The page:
Your relationship with coworkers can completely alter the course of your relationship with your job. It’s no secret that it’s more enjoyable to come into work at a place where you like the people around you. But the way you see your coworkers — and the way that they see you — hinges on small interactions that might not even be on your radar.
A recent Harvard Business Review article describes these interactions as “micromoves.” According to Kerry Roberts Gibson and Beth Schinoff, the authors, micromoves are “small actions or behaviors that seem inconsequential in the moment but affect how we relate to one another.” Particularly in the workplace, the consequences of small actions have big implications.
In a typical office setting, you’re there for forty hours (or more) each week
Being aware of micromoves empowers you to be mindful of your interactions. That same mindfulness can make you more aware and empathetic to the actions of others and how your actions may impact them.
The Harvard Business Review article suggests five practical tips for building and maintaining the best possible relationships with these all-important folks in your life:
1. Understand your coworker’s point of view
Intention is often much different than effect when it comes to your interactions. Try imagining what was going on in your coworker’s head before jumping to the conclusion.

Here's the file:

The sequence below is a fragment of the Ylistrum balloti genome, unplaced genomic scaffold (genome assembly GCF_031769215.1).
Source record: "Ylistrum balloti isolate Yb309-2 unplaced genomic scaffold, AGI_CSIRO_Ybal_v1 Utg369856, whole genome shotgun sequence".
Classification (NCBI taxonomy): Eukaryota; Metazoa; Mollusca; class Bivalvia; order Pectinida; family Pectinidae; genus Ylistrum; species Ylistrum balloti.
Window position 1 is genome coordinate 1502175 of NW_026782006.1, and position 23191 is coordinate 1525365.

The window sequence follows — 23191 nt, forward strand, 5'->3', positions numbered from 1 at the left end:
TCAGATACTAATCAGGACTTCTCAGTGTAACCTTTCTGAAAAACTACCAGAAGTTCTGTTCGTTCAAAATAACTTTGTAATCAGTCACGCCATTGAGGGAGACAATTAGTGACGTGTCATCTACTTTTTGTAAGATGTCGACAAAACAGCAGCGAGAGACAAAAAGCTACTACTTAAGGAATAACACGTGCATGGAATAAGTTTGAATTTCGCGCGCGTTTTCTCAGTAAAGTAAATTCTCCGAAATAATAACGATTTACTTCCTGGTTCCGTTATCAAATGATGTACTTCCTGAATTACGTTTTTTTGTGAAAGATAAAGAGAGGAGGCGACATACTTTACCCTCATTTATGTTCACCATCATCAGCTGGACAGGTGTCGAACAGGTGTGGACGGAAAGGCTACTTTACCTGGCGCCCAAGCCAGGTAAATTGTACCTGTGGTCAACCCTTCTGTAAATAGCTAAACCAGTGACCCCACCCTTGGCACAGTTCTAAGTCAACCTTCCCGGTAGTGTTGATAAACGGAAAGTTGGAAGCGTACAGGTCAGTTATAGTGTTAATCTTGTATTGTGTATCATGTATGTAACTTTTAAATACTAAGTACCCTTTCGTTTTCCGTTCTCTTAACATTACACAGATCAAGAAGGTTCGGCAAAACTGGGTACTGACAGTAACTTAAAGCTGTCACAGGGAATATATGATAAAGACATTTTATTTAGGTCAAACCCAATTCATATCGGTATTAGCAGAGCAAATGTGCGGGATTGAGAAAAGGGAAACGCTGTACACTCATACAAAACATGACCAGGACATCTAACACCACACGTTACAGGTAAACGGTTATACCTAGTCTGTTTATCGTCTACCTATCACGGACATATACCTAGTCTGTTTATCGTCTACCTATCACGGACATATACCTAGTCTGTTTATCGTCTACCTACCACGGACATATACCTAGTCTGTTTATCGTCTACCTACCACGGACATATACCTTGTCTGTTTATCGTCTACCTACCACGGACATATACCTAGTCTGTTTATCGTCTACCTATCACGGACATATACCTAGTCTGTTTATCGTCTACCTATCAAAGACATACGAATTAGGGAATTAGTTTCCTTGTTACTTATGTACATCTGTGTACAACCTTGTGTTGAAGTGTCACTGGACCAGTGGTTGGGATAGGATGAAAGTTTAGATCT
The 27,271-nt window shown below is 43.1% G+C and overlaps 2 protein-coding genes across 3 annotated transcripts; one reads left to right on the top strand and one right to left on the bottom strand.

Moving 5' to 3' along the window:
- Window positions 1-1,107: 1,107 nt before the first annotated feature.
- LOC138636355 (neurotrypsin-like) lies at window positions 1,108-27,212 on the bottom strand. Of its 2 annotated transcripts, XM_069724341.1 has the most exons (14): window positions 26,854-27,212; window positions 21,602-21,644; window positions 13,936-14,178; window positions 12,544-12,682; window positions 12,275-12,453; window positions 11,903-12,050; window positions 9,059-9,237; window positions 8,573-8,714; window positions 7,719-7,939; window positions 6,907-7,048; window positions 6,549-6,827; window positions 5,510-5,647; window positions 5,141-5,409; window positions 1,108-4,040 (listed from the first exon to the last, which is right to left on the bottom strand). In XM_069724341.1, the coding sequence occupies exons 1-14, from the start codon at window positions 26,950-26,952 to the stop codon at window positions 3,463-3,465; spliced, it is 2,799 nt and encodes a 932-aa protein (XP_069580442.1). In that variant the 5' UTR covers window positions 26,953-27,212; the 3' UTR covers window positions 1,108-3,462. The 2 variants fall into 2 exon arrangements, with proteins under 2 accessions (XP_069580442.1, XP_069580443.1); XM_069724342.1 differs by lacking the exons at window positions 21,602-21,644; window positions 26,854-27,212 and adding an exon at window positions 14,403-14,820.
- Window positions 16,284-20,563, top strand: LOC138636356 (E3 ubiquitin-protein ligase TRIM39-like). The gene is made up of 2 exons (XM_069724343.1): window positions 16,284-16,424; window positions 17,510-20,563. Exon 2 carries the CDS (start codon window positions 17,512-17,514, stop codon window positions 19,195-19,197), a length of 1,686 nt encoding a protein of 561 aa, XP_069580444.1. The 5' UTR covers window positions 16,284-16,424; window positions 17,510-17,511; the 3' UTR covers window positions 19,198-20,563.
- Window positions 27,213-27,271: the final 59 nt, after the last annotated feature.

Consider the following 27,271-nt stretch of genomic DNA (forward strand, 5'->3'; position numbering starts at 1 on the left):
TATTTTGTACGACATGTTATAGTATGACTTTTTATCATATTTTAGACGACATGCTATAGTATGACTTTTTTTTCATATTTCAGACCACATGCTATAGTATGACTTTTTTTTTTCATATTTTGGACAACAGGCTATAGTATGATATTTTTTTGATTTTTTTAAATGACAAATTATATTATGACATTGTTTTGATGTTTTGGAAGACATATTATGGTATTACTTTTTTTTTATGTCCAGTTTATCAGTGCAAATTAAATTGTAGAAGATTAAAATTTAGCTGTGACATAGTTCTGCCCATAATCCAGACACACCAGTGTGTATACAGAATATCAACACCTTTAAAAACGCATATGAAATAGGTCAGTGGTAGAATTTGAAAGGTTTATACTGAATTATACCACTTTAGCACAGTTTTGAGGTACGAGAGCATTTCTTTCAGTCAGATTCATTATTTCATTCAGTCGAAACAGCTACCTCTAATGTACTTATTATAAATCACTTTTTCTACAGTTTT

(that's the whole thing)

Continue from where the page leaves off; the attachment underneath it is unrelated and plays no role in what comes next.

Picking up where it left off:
2. Recognize that micromoves are not always intentional
Sometimes the reason for an unexpected disagreement with a coworker is simply because of outside factors. If you really want to know what they meant by their actions, asking the question can turn things around.
3. Understand your role in the story
It’s easier to jump to conclusions about others, but try imagining any scenario from an outsider perspective.
4. Journal your micromoves
Keeping track of your interactions, from how you treat others to how you react to the way you’re treated, is a great way to stay mindful and aware.
5. Know that “good” and “bad” micromoves aren’t always created equal
It’s much easier to hurt someone than it is to garner appreciation.
It can be easier to lose track of the positive interactions you have with people and let the negative ones take focus — that’s a natural component of how humans operate. But with awareness of micromoves and an increased focus on how your actions affect others, you can use small interactions to amount to big change in the workplace. It all starts with empathy.